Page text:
4 Thoughts On The Brutal Killing Of Philando Castile


The killing of Philando Castile, the aftermath of which was streamed live online by his partner Diamond Reynolds has sparked massive outrage.

The 9 minute video shows Castile bleeding to death while the police officer – sounding panicked, angry, and completely unstable, keeps his gun aimed at Diamond Reynolds. To make it even worse, their 4-year-old child was in the back seat.

This is a disgusting and outrageous situation. To start with, Castile was pulled over for a “broken tail light.” It’s absurd that someone would be pulled over for such a minor “crime” and somehow end up dead.

The killing of Philando Castile sheds light on some massive problems. Whether it’s the militarization of the police, the fact that black people are pulled over more often, or that just 48 hours prior another controversial shooting of a black man took place when Alton Sterling was killed, something very disturbing is going on.

The aftermath of Castile’s shooting is below. (WARNING-GRAPHIC)

Here are 4 thoughts on what’s going wrong, and what must be done about it:

1) The police are being turned into a military force. Armies are meant to fight external enemies. Police are meant to protect communities. Police should not look like armies. The more the police are militarized, both in equipment and in attitude, the more there will be a widening gulf between citizens and the police.

Considering that most police officers are good people trying to keep citizens safe, that would be a tragedy, and would put more and more people in danger.

The militarization of the police has to stop and be reversed. Government exists to serve the people, not oppress them with force. We cannot, and we must not allow ourselves to move in that direction.

2) Fear breeds suffering and death. The rising fear caused by the militarization of police, along with the growing failure of the government to address both income and systemic inequality, means people are losing trust in those who are supposed to be keeping them safe. The more that happens, the more people will see the police as an enemy, and vice-versa. In the United States, much of that fear is being directed towards the African-American community – fear which has led to shootings in which the victim was unarmed and/or cooperating.

And we have to acknowledge that racism, and the fear and hatred bred by racism, plays a role. When African-American’s are perceived as more dangerous from the outset, some police will enter into peaceful situations with a fearful mindset – raising the odds of an innocent life being taken. Addressing bias must start in the police training process and needs to be part of discussions throughout our society, because nobody should lose their life because of their race.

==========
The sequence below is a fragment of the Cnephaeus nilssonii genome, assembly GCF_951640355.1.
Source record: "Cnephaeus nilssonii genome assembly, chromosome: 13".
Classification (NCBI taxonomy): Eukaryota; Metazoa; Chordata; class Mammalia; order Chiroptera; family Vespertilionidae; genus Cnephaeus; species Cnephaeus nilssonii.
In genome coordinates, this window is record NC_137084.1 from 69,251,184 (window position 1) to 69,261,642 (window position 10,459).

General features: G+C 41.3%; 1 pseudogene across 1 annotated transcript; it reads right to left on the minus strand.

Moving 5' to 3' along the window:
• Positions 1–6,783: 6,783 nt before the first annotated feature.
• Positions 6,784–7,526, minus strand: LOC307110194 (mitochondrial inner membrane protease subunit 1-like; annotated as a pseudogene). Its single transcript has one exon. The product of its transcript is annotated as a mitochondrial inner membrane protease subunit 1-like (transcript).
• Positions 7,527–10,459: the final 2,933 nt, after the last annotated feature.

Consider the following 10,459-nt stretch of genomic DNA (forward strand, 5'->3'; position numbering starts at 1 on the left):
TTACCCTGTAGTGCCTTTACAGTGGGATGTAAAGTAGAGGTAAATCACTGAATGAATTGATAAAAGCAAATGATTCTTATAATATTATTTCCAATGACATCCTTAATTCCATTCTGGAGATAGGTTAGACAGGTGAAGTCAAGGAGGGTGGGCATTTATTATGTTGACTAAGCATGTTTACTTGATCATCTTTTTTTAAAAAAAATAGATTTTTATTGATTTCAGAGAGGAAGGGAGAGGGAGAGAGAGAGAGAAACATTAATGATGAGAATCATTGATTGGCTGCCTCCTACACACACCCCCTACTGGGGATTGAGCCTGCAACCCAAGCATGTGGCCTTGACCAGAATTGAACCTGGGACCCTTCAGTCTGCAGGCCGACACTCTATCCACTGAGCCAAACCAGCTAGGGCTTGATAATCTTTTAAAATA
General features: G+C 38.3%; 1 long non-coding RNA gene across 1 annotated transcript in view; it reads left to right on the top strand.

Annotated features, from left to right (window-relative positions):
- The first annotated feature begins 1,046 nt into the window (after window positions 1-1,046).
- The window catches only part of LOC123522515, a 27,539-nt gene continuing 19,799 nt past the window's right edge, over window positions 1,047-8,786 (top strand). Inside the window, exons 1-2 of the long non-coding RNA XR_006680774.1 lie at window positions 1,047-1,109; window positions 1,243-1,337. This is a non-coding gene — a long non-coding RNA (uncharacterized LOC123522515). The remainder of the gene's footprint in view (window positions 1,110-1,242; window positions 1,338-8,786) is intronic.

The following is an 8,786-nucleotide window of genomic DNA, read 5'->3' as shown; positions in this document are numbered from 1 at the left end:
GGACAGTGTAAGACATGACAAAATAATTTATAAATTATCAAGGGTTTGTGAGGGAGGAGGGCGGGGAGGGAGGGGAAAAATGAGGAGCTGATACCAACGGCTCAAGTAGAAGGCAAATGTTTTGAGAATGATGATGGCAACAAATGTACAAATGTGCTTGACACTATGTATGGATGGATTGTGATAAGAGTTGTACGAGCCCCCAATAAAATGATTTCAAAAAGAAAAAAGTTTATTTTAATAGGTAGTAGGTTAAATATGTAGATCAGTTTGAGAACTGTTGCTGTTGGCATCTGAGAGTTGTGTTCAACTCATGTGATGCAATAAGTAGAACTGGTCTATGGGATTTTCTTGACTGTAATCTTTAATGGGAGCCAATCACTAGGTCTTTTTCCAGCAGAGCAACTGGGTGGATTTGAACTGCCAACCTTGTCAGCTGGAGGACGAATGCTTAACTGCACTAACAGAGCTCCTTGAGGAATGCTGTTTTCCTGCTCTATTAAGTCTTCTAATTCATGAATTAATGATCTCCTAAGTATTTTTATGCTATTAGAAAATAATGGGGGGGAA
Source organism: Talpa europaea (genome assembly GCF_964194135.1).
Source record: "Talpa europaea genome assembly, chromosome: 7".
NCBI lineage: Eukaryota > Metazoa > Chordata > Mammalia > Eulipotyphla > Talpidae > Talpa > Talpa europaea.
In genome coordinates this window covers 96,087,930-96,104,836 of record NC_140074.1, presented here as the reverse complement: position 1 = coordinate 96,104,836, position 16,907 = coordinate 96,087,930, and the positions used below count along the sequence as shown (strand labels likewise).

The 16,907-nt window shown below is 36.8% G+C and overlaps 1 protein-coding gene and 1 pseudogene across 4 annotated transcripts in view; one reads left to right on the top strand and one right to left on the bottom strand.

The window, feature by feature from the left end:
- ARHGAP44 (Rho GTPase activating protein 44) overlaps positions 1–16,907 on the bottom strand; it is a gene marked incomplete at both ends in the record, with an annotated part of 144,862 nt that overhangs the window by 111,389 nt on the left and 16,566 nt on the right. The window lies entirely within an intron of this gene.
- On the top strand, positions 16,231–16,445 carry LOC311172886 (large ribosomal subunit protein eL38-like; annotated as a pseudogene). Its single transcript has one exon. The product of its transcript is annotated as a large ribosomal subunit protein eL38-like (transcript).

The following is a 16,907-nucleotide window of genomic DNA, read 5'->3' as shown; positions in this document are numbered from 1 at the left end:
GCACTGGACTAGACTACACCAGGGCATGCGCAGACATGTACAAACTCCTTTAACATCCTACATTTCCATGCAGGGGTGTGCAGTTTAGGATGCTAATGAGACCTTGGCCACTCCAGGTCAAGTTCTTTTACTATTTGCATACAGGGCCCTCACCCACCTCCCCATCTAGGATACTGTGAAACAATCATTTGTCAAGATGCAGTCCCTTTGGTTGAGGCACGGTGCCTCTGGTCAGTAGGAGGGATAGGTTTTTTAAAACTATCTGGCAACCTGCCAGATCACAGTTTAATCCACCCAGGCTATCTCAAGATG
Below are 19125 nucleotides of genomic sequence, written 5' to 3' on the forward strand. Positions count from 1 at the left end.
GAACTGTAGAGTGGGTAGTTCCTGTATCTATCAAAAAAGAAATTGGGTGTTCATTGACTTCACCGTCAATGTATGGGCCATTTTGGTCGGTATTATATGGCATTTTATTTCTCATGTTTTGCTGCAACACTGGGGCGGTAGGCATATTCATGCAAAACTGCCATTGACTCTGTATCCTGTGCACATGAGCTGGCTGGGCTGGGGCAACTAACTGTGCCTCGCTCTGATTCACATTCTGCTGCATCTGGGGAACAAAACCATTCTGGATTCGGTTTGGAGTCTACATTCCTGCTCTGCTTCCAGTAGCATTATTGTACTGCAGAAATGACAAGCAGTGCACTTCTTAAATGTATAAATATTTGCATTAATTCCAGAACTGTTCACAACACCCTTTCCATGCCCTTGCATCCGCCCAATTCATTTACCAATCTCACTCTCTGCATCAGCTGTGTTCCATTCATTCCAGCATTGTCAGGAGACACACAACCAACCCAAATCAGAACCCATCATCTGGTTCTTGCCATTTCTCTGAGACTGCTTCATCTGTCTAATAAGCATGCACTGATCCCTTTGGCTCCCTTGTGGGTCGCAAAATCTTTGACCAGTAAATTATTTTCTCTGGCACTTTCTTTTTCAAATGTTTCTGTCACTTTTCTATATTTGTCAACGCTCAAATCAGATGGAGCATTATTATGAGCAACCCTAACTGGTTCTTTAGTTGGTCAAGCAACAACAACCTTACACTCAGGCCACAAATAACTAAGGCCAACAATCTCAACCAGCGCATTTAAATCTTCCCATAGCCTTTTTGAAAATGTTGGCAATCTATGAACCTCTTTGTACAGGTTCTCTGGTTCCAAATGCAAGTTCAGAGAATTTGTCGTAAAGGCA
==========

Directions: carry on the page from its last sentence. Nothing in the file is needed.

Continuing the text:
As a society, we have to move beyond fear based ways of thinking. If we can’t do that, things could just keep getting worse.

3) Anger is justified and must be a force for change. People are outraged at the killing of Philando Castile. That outrage is justified. What happened to him should never happen to everyone. A young man with his whole life ahead of him, sitting in his own car, with his partner and his child. Stopped for a worthless reason, and then shot at least 4 times and left to die like a dog. This is disgusting.

If this horrific situation is to have any meaning, it must be to build momentum for a wholesale rethinking of how the government relates to and protects the people, and the standards that those protectors are held to. We will always need police, and the majority of police are good people. This has to be said because those few police officers who kill and take lives do massive damage to society. Not only do they take an innocent life, but they put more innocent citizens and police officers in grave danger by raising the level of anger and distrust.

As President Obama said, police officers have a right to go home to their families. In our justified anger, we cannot condemn all police, and we need to remember that at this very moment there are people in the police force voluntarily putting themselves at risk to keep us safe.

4) Newsflash – more guns don’t make everyone safer. After mass shootings, the NRA likes to claim that, “only if more people had guns and shot back things would work out so much better.” The fact that Philando Castile had a concealed carry permit didn’t seem to keep him safe. In fact, the officer who killed him is trying to use Castile’s gun as the excuse for the killing.

As I wrote before, more guns mean more shootings and more gun deaths. Alton Sterling’s gun didn’t keep him safe. Philando Castile’s gun didn’t keep him safe. It’s time to retire the failed and false guns=safety lie.

These are all big and disturbing problems. But we are not powerless. Channelling the justified anger we feel can lead to change. We have no choice but to do better. Lives depend on it.

 

Photo credit: Lorie Shaull (Flickr) https://creativecommons.org/licenses/by-sa/2.0/


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